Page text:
In a unanimous vote in May, New Haven’s Board of Aldermen cleared the way for the construction of a new cancer facility at Yale-New Haven Hospital (YNHH) for patient care and clinical research. With groundbreaking for the 14-story, $450 million structure scheduled for this fall, the facility will open its doors to patients at the end of 2009.

The vote followed a marathon negotiating session in March in which the city, the hospital, a labor union and community groups resolved numerous issues surrounding the Yale Cancer Center (YCC). Under the agreement the city agreed to approve needed zoning changes; the hospital increased its offer of benefits to the community; and the hospital and the Service Employees International Union agreed to a nine-month organizing period for hospital workers, to be followed by a secret-ballot election. Mayor John DeStefano Jr. called the deal a “win-win-win” for all parties.

For the hospital and medical school, the deal means the chance to continue improvements in cancer treatment and research.

“The facility will allow us to meet our mission of providing exceptional care to the most acutely ill patients we serve,” said Marna P. Borgstrom, M.P.H. ’79, CEO and president of YNHH. Richard L. Edelson, M.D. ’70, professor of dermatology and director of YCC, agreed. “This is a huge step forward for the Yale Cancer Center’s capacity to provide truly state-of-the-art care,” he said.

The hundreds of physicians, nurses, clinical researchers and laboratory technicians involved in cancer treatment at Yale are now dispersed throughout the hospital and medical school. The new building on Park Street will bring them together under one roof, with immediate benefits for patients, said José Costa, M.D., professor of pathology and deputy director of the YCC. “Our current facilities are the result of a cancer center that has been in existence for 30 years, and with the passage of time they have grown and have been remodeled to adapt to progress in clinical medicine, but in a less-than-ideal fashion,” Costa said. “The new building benefits from a clean, forward-looking design.”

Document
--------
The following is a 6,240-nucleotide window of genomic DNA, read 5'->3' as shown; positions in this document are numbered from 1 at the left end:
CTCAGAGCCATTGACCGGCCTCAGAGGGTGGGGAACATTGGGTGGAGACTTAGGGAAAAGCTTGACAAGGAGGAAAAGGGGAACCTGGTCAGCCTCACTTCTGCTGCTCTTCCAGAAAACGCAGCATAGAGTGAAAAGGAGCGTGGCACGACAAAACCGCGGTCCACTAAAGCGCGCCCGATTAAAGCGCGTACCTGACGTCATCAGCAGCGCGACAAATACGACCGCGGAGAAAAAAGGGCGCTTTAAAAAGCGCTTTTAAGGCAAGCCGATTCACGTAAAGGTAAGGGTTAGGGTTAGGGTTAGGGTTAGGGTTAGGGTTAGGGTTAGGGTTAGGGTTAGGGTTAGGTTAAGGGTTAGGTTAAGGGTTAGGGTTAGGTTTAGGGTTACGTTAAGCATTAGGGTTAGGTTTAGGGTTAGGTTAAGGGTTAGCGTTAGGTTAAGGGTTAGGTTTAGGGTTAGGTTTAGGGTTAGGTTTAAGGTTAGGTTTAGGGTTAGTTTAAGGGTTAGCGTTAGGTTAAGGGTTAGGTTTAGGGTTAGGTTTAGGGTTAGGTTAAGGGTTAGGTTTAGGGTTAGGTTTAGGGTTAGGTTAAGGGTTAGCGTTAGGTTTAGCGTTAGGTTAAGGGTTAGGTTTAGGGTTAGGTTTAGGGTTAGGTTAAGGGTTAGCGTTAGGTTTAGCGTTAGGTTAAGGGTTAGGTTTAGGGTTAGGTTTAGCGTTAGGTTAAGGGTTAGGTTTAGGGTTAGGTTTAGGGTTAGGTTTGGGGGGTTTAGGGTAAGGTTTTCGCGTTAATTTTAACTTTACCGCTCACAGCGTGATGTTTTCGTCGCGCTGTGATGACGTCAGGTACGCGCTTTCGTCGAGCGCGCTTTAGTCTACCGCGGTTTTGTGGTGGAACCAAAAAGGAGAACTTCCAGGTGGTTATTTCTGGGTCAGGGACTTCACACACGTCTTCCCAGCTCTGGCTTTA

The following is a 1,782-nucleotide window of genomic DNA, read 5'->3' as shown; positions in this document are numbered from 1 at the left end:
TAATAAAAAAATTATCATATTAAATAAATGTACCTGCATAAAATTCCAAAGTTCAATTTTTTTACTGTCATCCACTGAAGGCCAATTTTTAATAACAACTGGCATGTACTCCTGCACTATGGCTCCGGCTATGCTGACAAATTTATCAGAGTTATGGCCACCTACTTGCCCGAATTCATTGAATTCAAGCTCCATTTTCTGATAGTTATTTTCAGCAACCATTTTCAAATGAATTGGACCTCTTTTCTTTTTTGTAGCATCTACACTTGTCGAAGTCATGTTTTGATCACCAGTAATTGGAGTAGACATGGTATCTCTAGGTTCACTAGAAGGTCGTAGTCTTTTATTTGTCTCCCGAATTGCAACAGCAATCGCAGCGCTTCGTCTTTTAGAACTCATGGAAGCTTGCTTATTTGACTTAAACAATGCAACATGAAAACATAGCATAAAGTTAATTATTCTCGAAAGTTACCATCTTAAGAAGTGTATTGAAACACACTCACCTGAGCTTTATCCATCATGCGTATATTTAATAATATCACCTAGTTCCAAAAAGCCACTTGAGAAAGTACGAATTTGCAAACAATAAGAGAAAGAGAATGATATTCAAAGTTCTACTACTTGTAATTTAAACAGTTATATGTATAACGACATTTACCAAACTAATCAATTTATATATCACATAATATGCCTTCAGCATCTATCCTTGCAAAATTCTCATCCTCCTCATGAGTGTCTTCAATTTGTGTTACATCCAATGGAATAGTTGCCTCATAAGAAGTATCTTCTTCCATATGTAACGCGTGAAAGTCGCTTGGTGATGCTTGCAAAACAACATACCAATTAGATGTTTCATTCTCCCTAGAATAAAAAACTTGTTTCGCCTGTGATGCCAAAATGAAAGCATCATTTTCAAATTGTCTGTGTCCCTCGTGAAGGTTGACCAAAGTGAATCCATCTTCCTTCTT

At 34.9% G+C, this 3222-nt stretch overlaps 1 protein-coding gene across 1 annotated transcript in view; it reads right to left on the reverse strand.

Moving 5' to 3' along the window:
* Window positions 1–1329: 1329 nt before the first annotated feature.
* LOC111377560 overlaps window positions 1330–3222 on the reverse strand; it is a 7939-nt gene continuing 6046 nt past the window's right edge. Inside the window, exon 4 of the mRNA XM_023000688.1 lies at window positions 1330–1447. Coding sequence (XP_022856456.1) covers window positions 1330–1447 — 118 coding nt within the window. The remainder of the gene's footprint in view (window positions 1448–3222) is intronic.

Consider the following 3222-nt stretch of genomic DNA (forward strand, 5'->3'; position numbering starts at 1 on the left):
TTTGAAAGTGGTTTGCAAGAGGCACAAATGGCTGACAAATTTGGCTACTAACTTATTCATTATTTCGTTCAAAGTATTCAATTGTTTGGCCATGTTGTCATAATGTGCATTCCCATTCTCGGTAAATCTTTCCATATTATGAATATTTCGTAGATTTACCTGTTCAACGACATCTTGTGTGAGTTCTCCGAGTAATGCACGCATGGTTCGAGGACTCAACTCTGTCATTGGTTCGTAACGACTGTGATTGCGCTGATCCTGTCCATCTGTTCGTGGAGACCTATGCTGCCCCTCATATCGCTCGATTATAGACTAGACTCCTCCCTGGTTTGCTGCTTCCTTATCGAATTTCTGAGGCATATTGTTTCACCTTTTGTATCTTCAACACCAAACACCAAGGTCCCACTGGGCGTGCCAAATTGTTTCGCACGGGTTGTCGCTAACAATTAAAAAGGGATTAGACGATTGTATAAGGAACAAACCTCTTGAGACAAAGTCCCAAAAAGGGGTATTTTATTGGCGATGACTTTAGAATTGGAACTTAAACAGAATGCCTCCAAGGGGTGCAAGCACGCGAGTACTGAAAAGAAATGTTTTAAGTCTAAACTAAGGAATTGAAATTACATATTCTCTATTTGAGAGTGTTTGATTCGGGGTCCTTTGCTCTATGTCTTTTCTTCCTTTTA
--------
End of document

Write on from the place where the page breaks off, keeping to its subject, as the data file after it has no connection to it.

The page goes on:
One of the biggest advantages of the unified facility will be easier access to state-of-the-art care for patients and families facing a challenging illness, Borgstrom said.

“Cancer care is multidisciplinary, involving important input from several specialties,” Edelson said. “Bringing collaborative physicians together for face-to-face discussions—to put their heads together to discuss a challenging case when it is fresh in their minds, rather than simply reading one another’s notes in the chart—is simply the best way to do it.”

Although it is still three years from its scheduled completion date, Edelson said the project has already had an impact. Thanks in part to the plans for a new building, Edward Chu, M.D., the cancer center’s chief of medical oncology and director of clinical research, was able to recruit 11 top clinical investigators to Yale in just two years. “We have to have the best doctors that we can possibly have, and we can do a much better job attracting them if we have the very best facilities,” Edelson said.

With that new expertise and a new building on the way, Yale will be able to direct more clinical trials of treatments discovered at the School of Medicine, Edelson said. For Costa, the building’s advancement of both care and research will mark a new era in the YCC’s 30-year history. “We want to be practicing the medicine of tomorrow,” said Costa. “Let’s not remodel the house; let’s build a new house that is ideally suited not just for today, but for where we think we will be in 10 years.”